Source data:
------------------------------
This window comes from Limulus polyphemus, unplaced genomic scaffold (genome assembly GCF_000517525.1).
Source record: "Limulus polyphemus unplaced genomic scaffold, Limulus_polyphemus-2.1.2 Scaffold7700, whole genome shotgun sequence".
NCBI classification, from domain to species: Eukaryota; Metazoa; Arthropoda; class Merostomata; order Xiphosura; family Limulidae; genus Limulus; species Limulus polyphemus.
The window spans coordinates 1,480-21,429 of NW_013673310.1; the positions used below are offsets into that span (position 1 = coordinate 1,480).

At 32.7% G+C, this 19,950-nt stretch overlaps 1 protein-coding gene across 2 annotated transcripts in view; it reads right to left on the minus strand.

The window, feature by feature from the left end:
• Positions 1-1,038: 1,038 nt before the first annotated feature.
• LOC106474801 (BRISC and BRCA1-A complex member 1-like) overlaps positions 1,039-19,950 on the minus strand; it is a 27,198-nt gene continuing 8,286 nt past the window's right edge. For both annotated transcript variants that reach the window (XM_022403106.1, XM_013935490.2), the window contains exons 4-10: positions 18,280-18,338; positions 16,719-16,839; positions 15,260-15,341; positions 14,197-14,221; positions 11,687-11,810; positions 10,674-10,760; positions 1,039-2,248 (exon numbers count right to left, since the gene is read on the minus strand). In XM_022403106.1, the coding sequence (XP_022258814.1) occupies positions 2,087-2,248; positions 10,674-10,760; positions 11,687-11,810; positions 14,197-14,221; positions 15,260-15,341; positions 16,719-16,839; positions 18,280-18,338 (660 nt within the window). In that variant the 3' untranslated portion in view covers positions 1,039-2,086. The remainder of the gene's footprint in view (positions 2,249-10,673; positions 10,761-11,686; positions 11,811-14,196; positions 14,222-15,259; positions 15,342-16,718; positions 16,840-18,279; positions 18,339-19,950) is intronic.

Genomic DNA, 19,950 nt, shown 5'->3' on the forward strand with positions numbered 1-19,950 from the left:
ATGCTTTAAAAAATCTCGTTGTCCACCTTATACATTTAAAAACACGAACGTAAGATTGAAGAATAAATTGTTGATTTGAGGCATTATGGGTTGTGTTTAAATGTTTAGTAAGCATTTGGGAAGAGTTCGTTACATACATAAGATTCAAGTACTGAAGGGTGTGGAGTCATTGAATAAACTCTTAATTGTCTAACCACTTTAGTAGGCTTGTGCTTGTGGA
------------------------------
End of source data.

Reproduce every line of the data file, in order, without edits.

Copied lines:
This window comes from Limulus polyphemus, unplaced genomic scaffold (genome assembly GCF_000517525.1).
Source record: "Limulus polyphemus unplaced genomic scaffold, Limulus_polyphemus-2.1.2 Scaffold7700, whole genome shotgun sequence".
NCBI classification, from domain to species: Eukaryota; Metazoa; Arthropoda; class Merostomata; order Xiphosura; family Limulidae; genus Limulus; species Limulus polyphemus.
The window spans coordinates 1,480-21,429 of NW_013673310.1; the positions used below are offsets into that span (position 1 = coordinate 1,480).

At 32.7% G+C, this 19,950-nt stretch overlaps 1 protein-coding gene across 2 annotated transcripts in view; it reads right to left on the minus strand.

The window, feature by feature from the left end:
• Positions 1-1,038: 1,038 nt before the first annotated feature.
• LOC106474801 (BRISC and BRCA1-A complex member 1-like) overlaps positions 1,039-19,950 on the minus strand; it is a 27,198-nt gene continuing 8,286 nt past the window's right edge. For both annotated transcript variants that reach the window (XM_022403106.1, XM_013935490.2), the window contains exons 4-10: positions 18,280-18,338; positions 16,719-16,839; positions 15,260-15,341; positions 14,197-14,221; positions 11,687-11,810; positions 10,674-10,760; positions 1,039-2,248 (exon numbers count right to left, since the gene is read on the minus strand). In XM_022403106.1, the coding sequence (XP_022258814.1) occupies positions 2,087-2,248; positions 10,674-10,760; positions 11,687-11,810; positions 14,197-14,221; positions 15,260-15,341; positions 16,719-16,839; positions 18,280-18,338 (660 nt within the window). In that variant the 3' untranslated portion in view covers positions 1,039-2,086. The remainder of the gene's footprint in view (positions 2,249-10,673; positions 10,761-11,686; positions 11,811-14,196; positions 14,222-15,259; positions 15,342-16,718; positions 16,840-18,279; positions 18,339-19,950) is intronic.

Genomic DNA, 19,950 nt, shown 5'->3' on the forward strand with positions numbered 1-19,950 from the left:
ATGCTTTAAAAAATCTCGTTGTCCACCTTATACATTTAAAAACACGAACGTAAGATTGAAGAATAAATTGTTGATTTGAGGCATTATGGGTTGTGTTTAAATGTTTAGTAAGCATTTGGGAAGAGTTCGTTACATACATAAGATTCAAGTACTGAAGGGTGTGGAGTCATTGAATAAACTCTTAATTGTCTAACCACTTTAGTAGGCTTGTGCTTGTGGA